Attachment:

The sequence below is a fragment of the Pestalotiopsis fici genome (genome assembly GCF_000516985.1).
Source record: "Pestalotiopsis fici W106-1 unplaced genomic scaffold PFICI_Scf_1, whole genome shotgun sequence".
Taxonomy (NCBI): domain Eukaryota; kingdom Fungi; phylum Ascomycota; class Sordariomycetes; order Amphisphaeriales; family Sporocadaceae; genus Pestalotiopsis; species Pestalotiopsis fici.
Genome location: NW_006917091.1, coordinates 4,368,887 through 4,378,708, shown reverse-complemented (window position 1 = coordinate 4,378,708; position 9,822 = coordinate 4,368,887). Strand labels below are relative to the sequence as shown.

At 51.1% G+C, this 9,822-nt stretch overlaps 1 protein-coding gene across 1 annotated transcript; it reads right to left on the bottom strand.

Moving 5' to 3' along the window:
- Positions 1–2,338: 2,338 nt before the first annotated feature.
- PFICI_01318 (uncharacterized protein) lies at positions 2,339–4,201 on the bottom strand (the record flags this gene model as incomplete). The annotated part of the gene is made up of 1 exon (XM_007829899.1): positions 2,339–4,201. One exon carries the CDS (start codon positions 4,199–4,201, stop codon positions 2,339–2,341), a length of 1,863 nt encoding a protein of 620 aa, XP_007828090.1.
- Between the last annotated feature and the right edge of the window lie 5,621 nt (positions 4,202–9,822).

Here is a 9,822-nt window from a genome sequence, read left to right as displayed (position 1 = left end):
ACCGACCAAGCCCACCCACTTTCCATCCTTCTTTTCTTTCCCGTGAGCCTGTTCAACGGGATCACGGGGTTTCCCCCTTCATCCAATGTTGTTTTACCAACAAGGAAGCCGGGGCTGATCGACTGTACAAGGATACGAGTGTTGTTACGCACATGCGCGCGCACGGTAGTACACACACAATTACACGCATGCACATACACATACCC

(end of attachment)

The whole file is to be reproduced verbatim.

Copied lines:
The sequence below is a fragment of the Pestalotiopsis fici genome (genome assembly GCF_000516985.1).
Source record: "Pestalotiopsis fici W106-1 unplaced genomic scaffold PFICI_Scf_1, whole genome shotgun sequence".
Taxonomy (NCBI): domain Eukaryota; kingdom Fungi; phylum Ascomycota; class Sordariomycetes; order Amphisphaeriales; family Sporocadaceae; genus Pestalotiopsis; species Pestalotiopsis fici.
Genome location: NW_006917091.1, coordinates 4,368,887 through 4,378,708, shown reverse-complemented (window position 1 = coordinate 4,378,708; position 9,822 = coordinate 4,368,887). Strand labels below are relative to the sequence as shown.

At 51.1% G+C, this 9,822-nt stretch overlaps 1 protein-coding gene across 1 annotated transcript; it reads right to left on the bottom strand.

Moving 5' to 3' along the window:
- Positions 1–2,338: 2,338 nt before the first annotated feature.
- PFICI_01318 (uncharacterized protein) lies at positions 2,339–4,201 on the bottom strand (the record flags this gene model as incomplete). The annotated part of the gene is made up of 1 exon (XM_007829899.1): positions 2,339–4,201. One exon carries the CDS (start codon positions 4,199–4,201, stop codon positions 2,339–2,341), a length of 1,863 nt encoding a protein of 620 aa, XP_007828090.1.
- Between the last annotated feature and the right edge of the window lie 5,621 nt (positions 4,202–9,822).

Here is a 9,822-nt window from a genome sequence, read left to right as displayed (position 1 = left end):
ACCGACCAAGCCCACCCACTTTCCATCCTTCTTTTCTTTCCCGTGAGCCTGTTCAACGGGATCACGGGGTTTCCCCCTTCATCCAATGTTGTTTTACCAACAAGGAAGCCGGGGCTGATCGACTGTACAAGGATACGAGTGTTGTTACGCACATGCGCGCGCACGGTAGTACACACACAATTACACGCATGCACATACACATACCC